All I need is a change of clothes, my Nikon, an open mind and a strong cup of coffee.

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Robert Nason
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Re: Robert Nason's Culture Café

Postby Robert Nason » Thu Oct 16, 2014 6:20 pm

Lately, every time I post something here, it's an apology for my absence. So here's another one. But I have a reasonably decent excuse. No, the cat didn't eat my homework. I've been busy writing -- and, finally, selling. This is not the best time to be blowing my own horn, given Harlan's serious health issues/ In fact, I only learned of his stroke tonight, and I'm praying as much as I'm capable of praying for him to make a full recovery. Because, to be completely honest, I wouldn't be writing the next announcement if it weren't for him.

I sold two articles in one month -- my first professonal sales, something I tried to do beginning at the age of 13. I' guess I'm a late-bloomer, but I finally did it. I have a piece appearing in tomorrow's (Friday) Wall Street Journal, on the Opinion page. It's an elegy for the demise of Leonard Maltin's Movie Guide, which I first learned was no longer going to be published in Unca Harlan's Art Deco Pavilion. The other, much longer, article will appear in the November issue of Commentary, about novelist and screenwriter Budd Schulberg. So naturally this is a major milestone for me, and I have you guys to thank, along with Harlan.

Why? Because it was the intellectual jousting that I was doing with you -- Steve, Ezra, Mark, Lori, Chuck, Frank, and the rest of the gang -- that got me writing again, first in the Pavilion, then in the various forums, then in my own humble forum (this joint, of course), and finally for the blog I set up over the summer. That led me to think that certain entries I had in mind could easily be articles if I fleshed them out. So I haven't been posting, either here or on my blog, but working on pieces, sending them to magazines, and amazingly gettimg acceptance emails right away. It's happened so quickly that I can hardly believe it's really happening.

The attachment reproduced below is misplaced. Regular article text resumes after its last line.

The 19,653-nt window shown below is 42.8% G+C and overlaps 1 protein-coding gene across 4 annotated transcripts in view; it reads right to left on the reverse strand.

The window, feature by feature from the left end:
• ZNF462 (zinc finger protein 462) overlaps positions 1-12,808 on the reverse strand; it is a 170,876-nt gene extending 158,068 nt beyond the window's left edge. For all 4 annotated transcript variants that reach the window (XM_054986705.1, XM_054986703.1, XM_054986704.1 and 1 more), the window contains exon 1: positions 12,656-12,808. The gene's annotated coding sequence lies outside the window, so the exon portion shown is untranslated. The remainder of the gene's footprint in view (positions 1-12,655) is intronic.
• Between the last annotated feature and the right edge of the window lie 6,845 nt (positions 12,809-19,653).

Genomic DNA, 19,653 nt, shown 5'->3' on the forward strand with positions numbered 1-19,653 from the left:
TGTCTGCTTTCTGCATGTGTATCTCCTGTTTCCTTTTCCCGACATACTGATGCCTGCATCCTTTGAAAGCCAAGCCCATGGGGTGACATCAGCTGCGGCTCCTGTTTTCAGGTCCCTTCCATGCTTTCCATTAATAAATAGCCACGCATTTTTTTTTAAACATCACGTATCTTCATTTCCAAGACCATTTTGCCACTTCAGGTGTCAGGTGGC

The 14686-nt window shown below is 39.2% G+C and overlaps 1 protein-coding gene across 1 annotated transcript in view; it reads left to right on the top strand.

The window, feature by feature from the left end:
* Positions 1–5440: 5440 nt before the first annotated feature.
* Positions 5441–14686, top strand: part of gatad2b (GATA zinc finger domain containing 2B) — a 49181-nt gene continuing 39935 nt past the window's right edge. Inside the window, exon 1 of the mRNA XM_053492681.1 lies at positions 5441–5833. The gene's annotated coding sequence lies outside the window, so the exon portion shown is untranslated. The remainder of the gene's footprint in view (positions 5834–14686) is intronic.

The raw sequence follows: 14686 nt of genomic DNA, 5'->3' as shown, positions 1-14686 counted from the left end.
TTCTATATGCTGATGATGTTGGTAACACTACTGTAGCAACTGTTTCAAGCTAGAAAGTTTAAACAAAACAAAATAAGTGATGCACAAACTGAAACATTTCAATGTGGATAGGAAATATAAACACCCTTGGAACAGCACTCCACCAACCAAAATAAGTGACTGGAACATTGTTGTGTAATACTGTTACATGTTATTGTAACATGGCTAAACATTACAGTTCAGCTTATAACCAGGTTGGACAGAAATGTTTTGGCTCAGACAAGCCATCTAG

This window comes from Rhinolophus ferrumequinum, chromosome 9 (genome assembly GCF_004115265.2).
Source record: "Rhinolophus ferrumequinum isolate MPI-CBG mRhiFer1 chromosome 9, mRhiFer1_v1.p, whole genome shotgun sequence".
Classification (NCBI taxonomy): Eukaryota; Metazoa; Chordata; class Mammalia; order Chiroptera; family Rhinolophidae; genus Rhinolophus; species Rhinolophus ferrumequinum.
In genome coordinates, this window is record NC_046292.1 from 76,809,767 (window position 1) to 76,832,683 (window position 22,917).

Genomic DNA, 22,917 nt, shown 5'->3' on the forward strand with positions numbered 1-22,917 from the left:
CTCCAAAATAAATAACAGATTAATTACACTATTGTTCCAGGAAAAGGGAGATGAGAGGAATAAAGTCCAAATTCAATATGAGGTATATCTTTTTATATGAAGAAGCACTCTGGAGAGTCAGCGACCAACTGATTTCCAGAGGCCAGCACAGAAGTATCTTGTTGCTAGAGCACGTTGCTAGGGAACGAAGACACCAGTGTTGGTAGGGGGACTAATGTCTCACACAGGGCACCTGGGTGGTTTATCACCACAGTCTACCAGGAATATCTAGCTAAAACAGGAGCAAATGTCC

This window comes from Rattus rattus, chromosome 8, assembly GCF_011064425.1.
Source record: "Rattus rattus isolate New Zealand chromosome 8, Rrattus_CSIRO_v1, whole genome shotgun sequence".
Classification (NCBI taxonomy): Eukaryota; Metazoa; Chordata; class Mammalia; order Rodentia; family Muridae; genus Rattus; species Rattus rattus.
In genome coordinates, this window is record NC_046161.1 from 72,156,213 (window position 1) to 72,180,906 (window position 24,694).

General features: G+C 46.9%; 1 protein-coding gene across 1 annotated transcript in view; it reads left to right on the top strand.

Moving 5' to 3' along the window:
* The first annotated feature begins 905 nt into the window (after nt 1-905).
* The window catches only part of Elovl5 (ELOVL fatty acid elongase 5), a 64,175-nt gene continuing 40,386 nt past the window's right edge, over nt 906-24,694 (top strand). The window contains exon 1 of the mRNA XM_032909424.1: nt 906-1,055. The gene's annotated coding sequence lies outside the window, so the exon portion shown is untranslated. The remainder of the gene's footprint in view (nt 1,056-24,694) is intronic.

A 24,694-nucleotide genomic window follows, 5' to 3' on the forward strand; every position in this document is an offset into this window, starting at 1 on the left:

As for Harlan, he was the one who, earliler in the year, I believe, answered my question "how do you manage to do it all" with a lengthy response that included the line "Chops. It's having the chops to sit down and do the work, and keep doing it." And the fact that he'd taken me seriously, and even expressed some appreciation for my various stabs at wit, made me think: He's right. You ultimately have to just sit down and do it. If not now when? Get cracking! So I did, and it's turning out better than I could have imagined.

So while Harlan is undergoing a struggle to survive, I'll be thinking of him and how he palpably inspired me, and hope I get the chance to tell him that when he's better. And you guys (and gals) have contributed immensely to this former wannabe finally, after many years, becoming a pro.

Now if only I could iron out the kinks in that short story I've been working on....
"Thought is a strenuous art -- few practice it, and then only at rare times." - David Ben-Gurion

Tim Raven
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Re: Robert Nason's Culture Café

Postby Tim Raven » Thu Oct 16, 2014 6:33 pm

Robert, that's great news! Congrats on the published work!

Tim